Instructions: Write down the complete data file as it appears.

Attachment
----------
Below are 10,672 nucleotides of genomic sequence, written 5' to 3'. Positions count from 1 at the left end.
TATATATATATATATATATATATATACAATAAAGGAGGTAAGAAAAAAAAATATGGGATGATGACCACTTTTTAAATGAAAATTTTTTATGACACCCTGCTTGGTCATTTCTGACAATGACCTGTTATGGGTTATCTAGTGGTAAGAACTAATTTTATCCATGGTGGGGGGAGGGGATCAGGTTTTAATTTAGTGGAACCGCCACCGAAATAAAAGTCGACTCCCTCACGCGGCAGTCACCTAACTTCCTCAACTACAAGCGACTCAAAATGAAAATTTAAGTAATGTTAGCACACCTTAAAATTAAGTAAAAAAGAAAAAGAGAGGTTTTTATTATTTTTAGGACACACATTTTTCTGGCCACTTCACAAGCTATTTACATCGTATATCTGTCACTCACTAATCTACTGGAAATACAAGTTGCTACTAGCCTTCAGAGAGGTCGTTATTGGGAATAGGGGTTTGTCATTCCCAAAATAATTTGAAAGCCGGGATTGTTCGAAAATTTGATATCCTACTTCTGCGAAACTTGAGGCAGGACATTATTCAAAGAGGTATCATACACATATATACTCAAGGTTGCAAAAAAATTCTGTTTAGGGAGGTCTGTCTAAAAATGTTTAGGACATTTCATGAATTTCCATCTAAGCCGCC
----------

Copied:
Below are 10,672 nucleotides of genomic sequence, written 5' to 3'. Positions count from 1 at the left end.
TATATATATATATATATATATATATACAATAAAGGAGGTAAGAAAAAAAAATATGGGATGATGACCACTTTTTAAATGAAAATTTTTTATGACACCCTGCTTGGTCATTTCTGACAATGACCTGTTATGGGTTATCTAGTGGTAAGAACTAATTTTATCCATGGTGGGGGGAGGGGATCAGGTTTTAATTTAGTGGAACCGCCACCGAAATAAAAGTCGACTCCCTCACGCGGCAGTCACCTAACTTCCTCAACTACAAGCGACTCAAAATGAAAATTTAAGTAATGTTAGCACACCTTAAAATTAAGTAAAAAAGAAAAAGAGAGGTTTTTATTATTTTTAGGACACACATTTTTCTGGCCACTTCACAAGCTATTTACATCGTATATCTGTCACTCACTAATCTACTGGAAATACAAGTTGCTACTAGCCTTCAGAGAGGTCGTTATTGGGAATAGGGGTTTGTCATTCCCAAAATAATTTGAAAGCCGGGATTGTTCGAAAATTTGATATCCTACTTCTGCGAAACTTGAGGCAGGACATTATTCAAAGAGGTATCATACACATATATACTCAAGGTTGCAAAAAAATTCTGTTTAGGGAGGTCTGTCTAAAAATGTTTAGGACATTTCATGAATTTCCATCTAAGCCGCC